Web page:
Smell is the most sensitive and powerful of the five senses, and the one most tied to memory and emotion. It affects 75 percent of our daily emotions and can influence mood, well-being and pleasure. Smells can create lasting connections between a brand and its customers. The perfume industry has been built around this connection. Fragrances are developed to evoke a range of emotions from desire to vitality and relaxation. And who hasn’t been drawn into a supermarket or café by the smell of baking bread or freshly brewed coffee?
Car designers are increasingly competing to deliver the perfect car scent in each market. For Ford Motor Company, smell is a crucial aspect of delivering high quality vehicles to customers. Since 2008, Ford has been continually expanding its Asia Pacific odor laboratory in Nanjing, China. The team consists of 18 ‘super smellers’, who conduct about 300 odor tests each year on materials and components that go into its Asia Pacific vehicles.
Every year Ford runs an application process to select its team of super smellers in China from across departments within the company and they are asked to judge material samples in 16 jars. Ford’s super smellers must requalify annually to maintain their position on the panel and must be available to attend regular odor tests throughout the year. A small group of six panelists form the smell jury for each test and an average of their scores is given to each material sample.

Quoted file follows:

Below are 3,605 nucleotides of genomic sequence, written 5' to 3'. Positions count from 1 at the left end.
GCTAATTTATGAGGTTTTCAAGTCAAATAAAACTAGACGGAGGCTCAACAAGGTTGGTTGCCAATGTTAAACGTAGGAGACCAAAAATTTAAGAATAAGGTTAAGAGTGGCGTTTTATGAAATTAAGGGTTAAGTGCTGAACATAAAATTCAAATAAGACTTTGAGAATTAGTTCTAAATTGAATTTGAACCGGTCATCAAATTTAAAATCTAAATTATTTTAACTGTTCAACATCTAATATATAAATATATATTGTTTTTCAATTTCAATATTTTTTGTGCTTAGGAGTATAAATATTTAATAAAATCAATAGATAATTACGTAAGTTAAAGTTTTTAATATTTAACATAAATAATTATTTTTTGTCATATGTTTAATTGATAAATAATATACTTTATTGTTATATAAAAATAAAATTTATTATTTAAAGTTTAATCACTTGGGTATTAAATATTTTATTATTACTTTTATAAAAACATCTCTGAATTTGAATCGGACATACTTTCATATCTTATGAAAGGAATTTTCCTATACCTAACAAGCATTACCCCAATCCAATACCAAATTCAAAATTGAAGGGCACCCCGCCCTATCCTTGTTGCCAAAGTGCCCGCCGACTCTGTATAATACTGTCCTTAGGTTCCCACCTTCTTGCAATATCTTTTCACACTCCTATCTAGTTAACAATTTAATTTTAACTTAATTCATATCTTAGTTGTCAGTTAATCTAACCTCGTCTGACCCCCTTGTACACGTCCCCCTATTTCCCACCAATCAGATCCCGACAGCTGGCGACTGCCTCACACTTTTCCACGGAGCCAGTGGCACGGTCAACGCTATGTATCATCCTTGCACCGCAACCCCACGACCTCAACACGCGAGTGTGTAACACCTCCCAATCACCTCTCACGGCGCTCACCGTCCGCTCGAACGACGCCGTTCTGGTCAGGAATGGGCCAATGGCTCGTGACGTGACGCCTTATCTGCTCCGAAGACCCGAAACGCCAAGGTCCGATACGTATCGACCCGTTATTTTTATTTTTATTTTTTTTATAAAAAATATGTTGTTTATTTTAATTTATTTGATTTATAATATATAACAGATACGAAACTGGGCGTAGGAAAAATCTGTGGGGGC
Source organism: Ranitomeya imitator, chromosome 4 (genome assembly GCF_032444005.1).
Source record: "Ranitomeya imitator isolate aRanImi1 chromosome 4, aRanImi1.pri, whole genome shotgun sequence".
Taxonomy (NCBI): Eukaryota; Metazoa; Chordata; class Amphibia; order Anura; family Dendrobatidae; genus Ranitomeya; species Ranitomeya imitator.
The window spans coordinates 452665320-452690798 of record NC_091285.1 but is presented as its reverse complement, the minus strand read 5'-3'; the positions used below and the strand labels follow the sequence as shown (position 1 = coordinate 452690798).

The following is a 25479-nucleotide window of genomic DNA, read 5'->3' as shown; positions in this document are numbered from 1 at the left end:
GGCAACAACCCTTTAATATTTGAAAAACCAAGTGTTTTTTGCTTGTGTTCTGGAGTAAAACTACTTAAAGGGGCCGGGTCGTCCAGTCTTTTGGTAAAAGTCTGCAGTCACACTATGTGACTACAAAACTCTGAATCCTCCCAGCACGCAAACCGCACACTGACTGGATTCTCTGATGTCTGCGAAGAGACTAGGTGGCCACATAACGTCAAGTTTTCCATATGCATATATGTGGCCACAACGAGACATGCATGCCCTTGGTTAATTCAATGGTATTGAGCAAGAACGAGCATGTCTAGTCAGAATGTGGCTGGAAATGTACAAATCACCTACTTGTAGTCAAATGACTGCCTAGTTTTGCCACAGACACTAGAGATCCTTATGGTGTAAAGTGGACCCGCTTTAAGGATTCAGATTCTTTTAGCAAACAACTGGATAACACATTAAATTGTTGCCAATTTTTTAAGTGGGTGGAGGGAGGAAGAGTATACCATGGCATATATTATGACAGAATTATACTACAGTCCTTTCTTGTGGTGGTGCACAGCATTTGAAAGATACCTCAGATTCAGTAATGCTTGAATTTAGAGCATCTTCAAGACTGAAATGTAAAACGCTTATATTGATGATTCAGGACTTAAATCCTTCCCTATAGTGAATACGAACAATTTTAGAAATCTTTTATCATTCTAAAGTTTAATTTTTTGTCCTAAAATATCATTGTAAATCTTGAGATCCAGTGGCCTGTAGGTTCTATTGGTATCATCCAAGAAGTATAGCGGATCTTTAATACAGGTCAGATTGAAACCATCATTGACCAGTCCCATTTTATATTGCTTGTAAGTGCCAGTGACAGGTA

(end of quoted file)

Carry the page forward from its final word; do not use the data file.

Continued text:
Scents don’t smell the same to everyone – scientists put it down to genetics – so Ford has odor labs in the U.S., Europe and Asia Pacific to make sure its vehicles appeal to customers all over the world. Everything used in a Ford vehicle – like seat fabric, plastics or carpet – is odor tested. According to Ford’s testing criteria, materials should have an odor that is perceptible, but not disturbing. If anything is deemed too smelly, Ford works with the supplier to remedy the issue or explore other options.
To test how a car will smell when it’s mass manufactured, Ford tests material samples using simple domestic tools: glass jars and ovens. It has repurposed ordinary three-liter glass mason jars – normally used to store household items like pasta or dried beans – into mini environmental chambers that can replicate real world conditions.
The material samples are scaled to their relative size in the vehicle and put into the jars, which are heated in an oven to three distinct temperatures: 80, 40, and 23 degrees Celsius. Testers add water to the 40- and 23-degree jars to create a humid environment.